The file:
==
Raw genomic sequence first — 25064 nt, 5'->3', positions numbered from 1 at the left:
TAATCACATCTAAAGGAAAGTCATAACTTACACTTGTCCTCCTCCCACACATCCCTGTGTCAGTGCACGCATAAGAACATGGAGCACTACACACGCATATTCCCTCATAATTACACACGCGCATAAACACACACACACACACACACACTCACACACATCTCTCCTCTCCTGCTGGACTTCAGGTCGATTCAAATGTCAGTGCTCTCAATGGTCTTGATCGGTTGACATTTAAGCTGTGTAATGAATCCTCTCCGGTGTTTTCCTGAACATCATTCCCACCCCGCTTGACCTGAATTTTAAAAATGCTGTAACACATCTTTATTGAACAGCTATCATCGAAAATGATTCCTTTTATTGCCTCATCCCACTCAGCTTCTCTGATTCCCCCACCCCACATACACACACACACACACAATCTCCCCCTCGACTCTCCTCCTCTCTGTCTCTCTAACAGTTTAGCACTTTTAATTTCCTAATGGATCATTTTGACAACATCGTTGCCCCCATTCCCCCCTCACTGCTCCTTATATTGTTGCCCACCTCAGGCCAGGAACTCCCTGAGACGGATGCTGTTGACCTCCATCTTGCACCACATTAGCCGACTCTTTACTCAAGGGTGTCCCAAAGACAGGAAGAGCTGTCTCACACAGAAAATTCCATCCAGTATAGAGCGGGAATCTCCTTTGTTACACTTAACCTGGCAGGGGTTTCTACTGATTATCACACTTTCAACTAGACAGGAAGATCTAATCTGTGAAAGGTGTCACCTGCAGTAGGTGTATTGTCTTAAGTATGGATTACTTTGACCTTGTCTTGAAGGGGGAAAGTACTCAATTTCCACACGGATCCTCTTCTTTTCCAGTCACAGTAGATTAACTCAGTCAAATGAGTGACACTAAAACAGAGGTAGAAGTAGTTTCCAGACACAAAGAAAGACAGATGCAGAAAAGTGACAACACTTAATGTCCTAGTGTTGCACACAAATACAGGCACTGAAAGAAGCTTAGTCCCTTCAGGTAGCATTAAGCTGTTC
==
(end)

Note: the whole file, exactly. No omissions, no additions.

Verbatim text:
Raw genomic sequence first — 25064 nt, 5'->3', positions numbered from 1 at the left:
TAATCACATCTAAAGGAAAGTCATAACTTACACTTGTCCTCCTCCCACACATCCCTGTGTCAGTGCACGCATAAGAACATGGAGCACTACACACGCATATTCCCTCATAATTACACACGCGCATAAACACACACACACACACACACACTCACACACATCTCTCCTCTCCTGCTGGACTTCAGGTCGATTCAAATGTCAGTGCTCTCAATGGTCTTGATCGGTTGACATTTAAGCTGTGTAATGAATCCTCTCCGGTGTTTTCCTGAACATCATTCCCACCCCGCTTGACCTGAATTTTAAAAATGCTGTAACACATCTTTATTGAACAGCTATCATCGAAAATGATTCCTTTTATTGCCTCATCCCACTCAGCTTCTCTGATTCCCCCACCCCACATACACACACACACACACAATCTCCCCCTCGACTCTCCTCCTCTCTGTCTCTCTAACAGTTTAGCACTTTTAATTTCCTAATGGATCATTTTGACAACATCGTTGCCCCCATTCCCCCCTCACTGCTCCTTATATTGTTGCCCACCTCAGGCCAGGAACTCCCTGAGACGGATGCTGTTGACCTCCATCTTGCACCACATTAGCCGACTCTTTACTCAAGGGTGTCCCAAAGACAGGAAGAGCTGTCTCACACAGAAAATTCCATCCAGTATAGAGCGGGAATCTCCTTTGTTACACTTAACCTGGCAGGGGTTTCTACTGATTATCACACTTTCAACTAGACAGGAAGATCTAATCTGTGAAAGGTGTCACCTGCAGTAGGTGTATTGTCTTAAGTATGGATTACTTTGACCTTGTCTTGAAGGGGGAAAGTACTCAATTTCCACACGGATCCTCTTCTTTTCCAGTCACAGTAGATTAACTCAGTCAAATGAGTGACACTAAAACAGAGGTAGAAGTAGTTTCCAGACACAAAGAAAGACAGATGCAGAAAAGTGACAACACTTAATGTCCTAGTGTTGCACACAAATACAGGCACTGAAAGAAGCTTAGTCCCTTCAGGTAGCATTAAGCTGTTC